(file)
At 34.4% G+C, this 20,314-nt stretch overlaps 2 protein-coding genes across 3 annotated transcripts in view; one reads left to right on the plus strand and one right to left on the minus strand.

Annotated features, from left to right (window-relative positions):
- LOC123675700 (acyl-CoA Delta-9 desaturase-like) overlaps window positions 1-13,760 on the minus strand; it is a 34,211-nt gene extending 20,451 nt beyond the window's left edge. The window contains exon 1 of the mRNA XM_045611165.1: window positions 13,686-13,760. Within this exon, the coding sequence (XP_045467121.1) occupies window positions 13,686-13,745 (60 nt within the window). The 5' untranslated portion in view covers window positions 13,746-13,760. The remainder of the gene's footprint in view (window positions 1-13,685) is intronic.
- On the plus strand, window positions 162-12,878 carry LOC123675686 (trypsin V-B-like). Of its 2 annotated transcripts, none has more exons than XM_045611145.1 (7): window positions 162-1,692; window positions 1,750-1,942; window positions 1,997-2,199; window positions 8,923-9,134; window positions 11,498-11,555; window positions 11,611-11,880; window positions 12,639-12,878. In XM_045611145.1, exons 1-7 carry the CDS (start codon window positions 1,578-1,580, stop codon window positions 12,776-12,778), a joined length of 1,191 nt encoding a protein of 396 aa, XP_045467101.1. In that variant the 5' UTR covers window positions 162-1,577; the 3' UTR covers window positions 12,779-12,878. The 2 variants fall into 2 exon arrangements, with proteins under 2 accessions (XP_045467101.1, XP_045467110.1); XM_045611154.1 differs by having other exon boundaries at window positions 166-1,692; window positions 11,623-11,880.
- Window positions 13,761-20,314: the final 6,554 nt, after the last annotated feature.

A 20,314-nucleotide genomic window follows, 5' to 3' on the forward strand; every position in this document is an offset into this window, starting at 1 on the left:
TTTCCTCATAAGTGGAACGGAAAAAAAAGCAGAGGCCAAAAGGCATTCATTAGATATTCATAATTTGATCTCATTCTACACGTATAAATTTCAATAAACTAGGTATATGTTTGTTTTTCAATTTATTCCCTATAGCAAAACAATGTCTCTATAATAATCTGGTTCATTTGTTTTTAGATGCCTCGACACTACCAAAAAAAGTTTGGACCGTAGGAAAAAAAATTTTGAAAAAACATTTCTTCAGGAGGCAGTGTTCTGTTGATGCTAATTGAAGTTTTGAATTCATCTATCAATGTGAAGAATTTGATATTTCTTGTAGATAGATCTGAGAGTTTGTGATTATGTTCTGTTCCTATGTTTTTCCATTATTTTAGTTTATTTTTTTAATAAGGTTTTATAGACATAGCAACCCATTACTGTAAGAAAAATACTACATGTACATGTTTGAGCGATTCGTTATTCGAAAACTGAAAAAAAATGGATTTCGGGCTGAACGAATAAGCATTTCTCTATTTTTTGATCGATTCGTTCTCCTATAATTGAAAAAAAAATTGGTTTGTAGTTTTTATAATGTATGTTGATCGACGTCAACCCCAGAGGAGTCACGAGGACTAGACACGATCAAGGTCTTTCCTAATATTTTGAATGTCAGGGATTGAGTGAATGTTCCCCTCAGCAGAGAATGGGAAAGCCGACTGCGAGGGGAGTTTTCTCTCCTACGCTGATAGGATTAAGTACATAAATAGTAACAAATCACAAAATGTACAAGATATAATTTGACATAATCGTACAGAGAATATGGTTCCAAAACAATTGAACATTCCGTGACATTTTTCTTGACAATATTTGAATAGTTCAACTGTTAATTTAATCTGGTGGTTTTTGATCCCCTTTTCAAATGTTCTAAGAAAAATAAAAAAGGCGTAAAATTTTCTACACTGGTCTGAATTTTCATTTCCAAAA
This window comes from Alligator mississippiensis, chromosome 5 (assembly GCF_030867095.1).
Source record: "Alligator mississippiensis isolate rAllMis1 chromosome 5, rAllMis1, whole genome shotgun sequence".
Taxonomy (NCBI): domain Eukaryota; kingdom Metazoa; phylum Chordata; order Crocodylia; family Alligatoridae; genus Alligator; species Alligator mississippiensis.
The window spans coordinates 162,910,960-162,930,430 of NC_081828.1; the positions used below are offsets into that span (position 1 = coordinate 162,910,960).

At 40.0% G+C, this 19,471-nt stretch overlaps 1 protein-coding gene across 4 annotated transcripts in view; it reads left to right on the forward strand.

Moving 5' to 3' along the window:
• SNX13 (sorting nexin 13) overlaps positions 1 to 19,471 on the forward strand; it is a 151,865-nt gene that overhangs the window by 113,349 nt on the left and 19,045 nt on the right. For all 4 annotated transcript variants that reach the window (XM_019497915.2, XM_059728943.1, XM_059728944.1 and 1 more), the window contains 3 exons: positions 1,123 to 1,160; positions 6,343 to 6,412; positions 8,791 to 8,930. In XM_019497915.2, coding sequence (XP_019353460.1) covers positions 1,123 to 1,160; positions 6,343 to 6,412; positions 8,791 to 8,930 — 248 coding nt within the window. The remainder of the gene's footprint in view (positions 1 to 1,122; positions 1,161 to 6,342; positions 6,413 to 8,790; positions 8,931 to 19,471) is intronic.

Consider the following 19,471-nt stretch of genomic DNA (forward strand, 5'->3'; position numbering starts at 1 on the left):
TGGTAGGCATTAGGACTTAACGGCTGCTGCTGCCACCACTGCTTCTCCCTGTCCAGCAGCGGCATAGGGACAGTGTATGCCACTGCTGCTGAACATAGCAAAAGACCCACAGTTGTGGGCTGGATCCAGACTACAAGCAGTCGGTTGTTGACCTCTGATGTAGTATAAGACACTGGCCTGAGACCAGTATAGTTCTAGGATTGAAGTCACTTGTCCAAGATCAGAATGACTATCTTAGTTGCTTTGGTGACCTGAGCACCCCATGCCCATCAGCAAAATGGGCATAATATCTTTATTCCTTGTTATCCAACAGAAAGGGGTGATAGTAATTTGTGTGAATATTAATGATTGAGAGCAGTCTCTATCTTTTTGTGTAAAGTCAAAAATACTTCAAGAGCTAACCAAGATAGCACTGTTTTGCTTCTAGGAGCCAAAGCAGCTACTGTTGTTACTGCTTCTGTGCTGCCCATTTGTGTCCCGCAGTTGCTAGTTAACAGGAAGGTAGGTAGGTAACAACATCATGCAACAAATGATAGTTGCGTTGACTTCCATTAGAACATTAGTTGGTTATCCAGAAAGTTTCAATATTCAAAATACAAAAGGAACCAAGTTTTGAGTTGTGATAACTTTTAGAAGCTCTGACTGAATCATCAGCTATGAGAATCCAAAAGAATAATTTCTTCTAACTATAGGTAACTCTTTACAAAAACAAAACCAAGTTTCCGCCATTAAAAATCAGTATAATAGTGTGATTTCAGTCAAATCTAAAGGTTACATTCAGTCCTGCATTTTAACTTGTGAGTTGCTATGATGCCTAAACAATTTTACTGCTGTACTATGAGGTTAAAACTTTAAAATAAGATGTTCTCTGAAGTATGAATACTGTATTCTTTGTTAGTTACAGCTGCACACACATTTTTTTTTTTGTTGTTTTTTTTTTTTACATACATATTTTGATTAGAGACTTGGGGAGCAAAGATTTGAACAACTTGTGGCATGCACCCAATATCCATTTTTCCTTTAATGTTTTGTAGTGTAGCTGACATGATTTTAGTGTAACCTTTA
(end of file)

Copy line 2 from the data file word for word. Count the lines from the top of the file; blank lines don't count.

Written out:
Annotated features, from left to right (window-relative positions):